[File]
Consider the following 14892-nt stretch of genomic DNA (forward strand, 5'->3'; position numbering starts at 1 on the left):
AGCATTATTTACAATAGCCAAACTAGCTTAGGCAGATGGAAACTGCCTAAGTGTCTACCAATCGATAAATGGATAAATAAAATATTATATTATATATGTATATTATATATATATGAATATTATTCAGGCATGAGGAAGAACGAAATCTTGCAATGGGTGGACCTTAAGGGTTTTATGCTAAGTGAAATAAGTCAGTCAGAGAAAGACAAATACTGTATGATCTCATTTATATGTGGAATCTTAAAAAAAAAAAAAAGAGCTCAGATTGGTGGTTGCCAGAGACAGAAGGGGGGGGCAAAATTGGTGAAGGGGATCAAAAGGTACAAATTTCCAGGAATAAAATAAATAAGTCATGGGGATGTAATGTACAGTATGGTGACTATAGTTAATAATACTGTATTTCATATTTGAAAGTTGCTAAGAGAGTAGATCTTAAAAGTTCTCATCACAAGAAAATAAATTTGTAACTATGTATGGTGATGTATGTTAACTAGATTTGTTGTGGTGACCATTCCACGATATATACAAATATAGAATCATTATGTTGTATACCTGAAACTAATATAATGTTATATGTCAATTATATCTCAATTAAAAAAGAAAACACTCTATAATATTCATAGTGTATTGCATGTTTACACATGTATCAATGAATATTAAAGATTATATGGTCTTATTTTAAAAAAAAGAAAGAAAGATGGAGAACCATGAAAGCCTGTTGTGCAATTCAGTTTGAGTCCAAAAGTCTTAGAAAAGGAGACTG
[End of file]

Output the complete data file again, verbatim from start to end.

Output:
Consider the following 14892-nt stretch of genomic DNA (forward strand, 5'->3'; position numbering starts at 1 on the left):
AGCATTATTTACAATAGCCAAACTAGCTTAGGCAGATGGAAACTGCCTAAGTGTCTACCAATCGATAAATGGATAAATAAAATATTATATTATATATGTATATTATATATATATGAATATTATTCAGGCATGAGGAAGAACGAAATCTTGCAATGGGTGGACCTTAAGGGTTTTATGCTAAGTGAAATAAGTCAGTCAGAGAAAGACAAATACTGTATGATCTCATTTATATGTGGAATCTTAAAAAAAAAAAAAAGAGCTCAGATTGGTGGTTGCCAGAGACAGAAGGGGGGGGCAAAATTGGTGAAGGGGATCAAAAGGTACAAATTTCCAGGAATAAAATAAATAAGTCATGGGGATGTAATGTACAGTATGGTGACTATAGTTAATAATACTGTATTTCATATTTGAAAGTTGCTAAGAGAGTAGATCTTAAAAGTTCTCATCACAAGAAAATAAATTTGTAACTATGTATGGTGATGTATGTTAACTAGATTTGTTGTGGTGACCATTCCACGATATATACAAATATAGAATCATTATGTTGTATACCTGAAACTAATATAATGTTATATGTCAATTATATCTCAATTAAAAAAGAAAACACTCTATAATATTCATAGTGTATTGCATGTTTACACATGTATCAATGAATATTAAAGATTATATGGTCTTATTTTAAAAAAAAGAAAGAAAGATGGAGAACCATGAAAGCCTGTTGTGCAATTCAGTTTGAGTCCAAAAGTCTTAGAAAAGGAGACTG